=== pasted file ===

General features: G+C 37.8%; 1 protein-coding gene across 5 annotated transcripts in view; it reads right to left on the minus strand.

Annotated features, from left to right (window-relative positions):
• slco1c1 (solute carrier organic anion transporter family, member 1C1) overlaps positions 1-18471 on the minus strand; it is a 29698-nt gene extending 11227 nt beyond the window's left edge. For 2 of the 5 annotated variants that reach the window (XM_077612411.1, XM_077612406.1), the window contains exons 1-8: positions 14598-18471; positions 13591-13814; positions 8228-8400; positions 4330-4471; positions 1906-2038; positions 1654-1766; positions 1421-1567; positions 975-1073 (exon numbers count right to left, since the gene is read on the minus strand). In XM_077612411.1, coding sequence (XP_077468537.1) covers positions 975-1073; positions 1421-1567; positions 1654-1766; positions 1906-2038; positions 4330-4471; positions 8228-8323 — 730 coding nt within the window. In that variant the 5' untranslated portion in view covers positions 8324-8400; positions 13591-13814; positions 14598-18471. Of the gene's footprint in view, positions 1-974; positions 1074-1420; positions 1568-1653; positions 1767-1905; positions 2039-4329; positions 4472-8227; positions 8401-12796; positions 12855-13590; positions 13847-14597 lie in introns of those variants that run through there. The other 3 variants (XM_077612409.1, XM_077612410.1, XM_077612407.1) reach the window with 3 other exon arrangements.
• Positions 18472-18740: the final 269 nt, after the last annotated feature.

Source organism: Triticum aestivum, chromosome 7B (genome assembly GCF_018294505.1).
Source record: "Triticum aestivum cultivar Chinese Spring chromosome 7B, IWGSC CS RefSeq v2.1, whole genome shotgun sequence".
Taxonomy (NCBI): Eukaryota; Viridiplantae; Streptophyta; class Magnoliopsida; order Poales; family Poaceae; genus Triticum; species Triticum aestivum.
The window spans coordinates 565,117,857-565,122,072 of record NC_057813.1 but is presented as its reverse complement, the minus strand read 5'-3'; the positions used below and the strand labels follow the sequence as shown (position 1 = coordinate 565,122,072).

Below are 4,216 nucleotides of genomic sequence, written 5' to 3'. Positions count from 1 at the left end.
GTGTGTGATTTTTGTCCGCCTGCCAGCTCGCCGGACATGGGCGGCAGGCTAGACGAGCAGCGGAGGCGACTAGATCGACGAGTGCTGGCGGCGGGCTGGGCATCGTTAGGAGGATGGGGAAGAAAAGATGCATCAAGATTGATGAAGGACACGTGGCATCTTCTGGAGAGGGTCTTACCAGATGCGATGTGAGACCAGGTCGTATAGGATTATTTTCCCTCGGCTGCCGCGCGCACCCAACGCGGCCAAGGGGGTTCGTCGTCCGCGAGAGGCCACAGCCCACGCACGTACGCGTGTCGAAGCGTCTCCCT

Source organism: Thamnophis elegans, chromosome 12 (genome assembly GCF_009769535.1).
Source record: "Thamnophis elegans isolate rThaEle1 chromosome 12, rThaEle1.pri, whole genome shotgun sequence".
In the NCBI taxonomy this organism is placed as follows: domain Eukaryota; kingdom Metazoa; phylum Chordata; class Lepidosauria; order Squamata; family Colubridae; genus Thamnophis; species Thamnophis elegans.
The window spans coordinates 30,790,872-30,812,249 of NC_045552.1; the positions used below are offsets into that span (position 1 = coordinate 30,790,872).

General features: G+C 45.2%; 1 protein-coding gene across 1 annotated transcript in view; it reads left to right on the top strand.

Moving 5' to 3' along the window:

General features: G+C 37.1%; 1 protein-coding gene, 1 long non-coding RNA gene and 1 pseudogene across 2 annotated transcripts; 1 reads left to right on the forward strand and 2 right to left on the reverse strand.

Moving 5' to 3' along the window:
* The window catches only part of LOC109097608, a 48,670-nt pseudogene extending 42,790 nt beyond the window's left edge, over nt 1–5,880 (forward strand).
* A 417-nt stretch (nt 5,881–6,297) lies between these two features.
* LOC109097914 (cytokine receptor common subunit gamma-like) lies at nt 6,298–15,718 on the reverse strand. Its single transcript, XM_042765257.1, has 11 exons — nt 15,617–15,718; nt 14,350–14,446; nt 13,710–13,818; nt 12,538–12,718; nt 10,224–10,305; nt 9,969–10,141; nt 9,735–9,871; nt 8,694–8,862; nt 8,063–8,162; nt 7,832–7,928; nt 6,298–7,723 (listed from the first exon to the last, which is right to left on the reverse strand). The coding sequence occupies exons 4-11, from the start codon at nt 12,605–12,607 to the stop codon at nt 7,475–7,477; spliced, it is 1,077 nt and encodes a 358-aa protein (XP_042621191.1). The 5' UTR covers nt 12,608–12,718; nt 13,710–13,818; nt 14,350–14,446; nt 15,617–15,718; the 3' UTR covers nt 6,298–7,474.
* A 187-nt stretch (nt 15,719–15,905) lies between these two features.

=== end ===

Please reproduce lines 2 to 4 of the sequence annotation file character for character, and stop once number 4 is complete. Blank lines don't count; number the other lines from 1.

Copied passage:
Annotated features, from left to right (window-relative positions):
• slco1c1 (solute carrier organic anion transporter family, member 1C1) overlaps positions 1-18471 on the minus strand; it is a 29698-nt gene extending 11227 nt beyond the window's left edge. For 2 of the 5 annotated variants that reach the window (XM_077612411.1, XM_077612406.1), the window contains exons 1-8: positions 14598-18471; positions 13591-13814; positions 8228-8400; positions 4330-4471; positions 1906-2038; positions 1654-1766; positions 1421-1567; positions 975-1073 (exon numbers count right to left, since the gene is read on the minus strand). In XM_077612411.1, coding sequence (XP_077468537.1) covers positions 975-1073; positions 1421-1567; positions 1654-1766; positions 1906-2038; positions 4330-4471; positions 8228-8323 — 730 coding nt within the window. In that variant the 5' untranslated portion in view covers positions 8324-8400; positions 13591-13814; positions 14598-18471. Of the gene's footprint in view, positions 1-974; positions 1074-1420; positions 1568-1653; positions 1767-1905; positions 2039-4329; positions 4472-8227; positions 8401-12796; positions 12855-13590; positions 13847-14597 lie in introns of those variants that run through there. The other 3 variants (XM_077612409.1, XM_077612410.1, XM_077612407.1) reach the window with 3 other exon arrangements.
• Positions 18472-18740: the final 269 nt, after the last annotated feature.